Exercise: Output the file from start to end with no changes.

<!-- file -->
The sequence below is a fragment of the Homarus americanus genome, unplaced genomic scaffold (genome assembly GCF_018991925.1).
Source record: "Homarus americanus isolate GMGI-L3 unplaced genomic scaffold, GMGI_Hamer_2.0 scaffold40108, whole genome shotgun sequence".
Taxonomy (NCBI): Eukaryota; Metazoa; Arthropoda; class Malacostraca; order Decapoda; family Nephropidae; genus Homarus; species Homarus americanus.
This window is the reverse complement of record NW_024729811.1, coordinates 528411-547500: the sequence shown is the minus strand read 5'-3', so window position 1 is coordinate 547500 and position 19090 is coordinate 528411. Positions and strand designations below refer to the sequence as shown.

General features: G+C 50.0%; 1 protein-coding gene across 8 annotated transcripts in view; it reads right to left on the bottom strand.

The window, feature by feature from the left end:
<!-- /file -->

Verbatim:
The sequence below is a fragment of the Homarus americanus genome, unplaced genomic scaffold (genome assembly GCF_018991925.1).
Source record: "Homarus americanus isolate GMGI-L3 unplaced genomic scaffold, GMGI_Hamer_2.0 scaffold40108, whole genome shotgun sequence".
Taxonomy (NCBI): Eukaryota; Metazoa; Arthropoda; class Malacostraca; order Decapoda; family Nephropidae; genus Homarus; species Homarus americanus.
This window is the reverse complement of record NW_024729811.1, coordinates 528411-547500: the sequence shown is the minus strand read 5'-3', so window position 1 is coordinate 547500 and position 19090 is coordinate 528411. Positions and strand designations below refer to the sequence as shown.

General features: G+C 50.0%; 1 protein-coding gene across 8 annotated transcripts in view; it reads right to left on the bottom strand.

The window, feature by feature from the left end: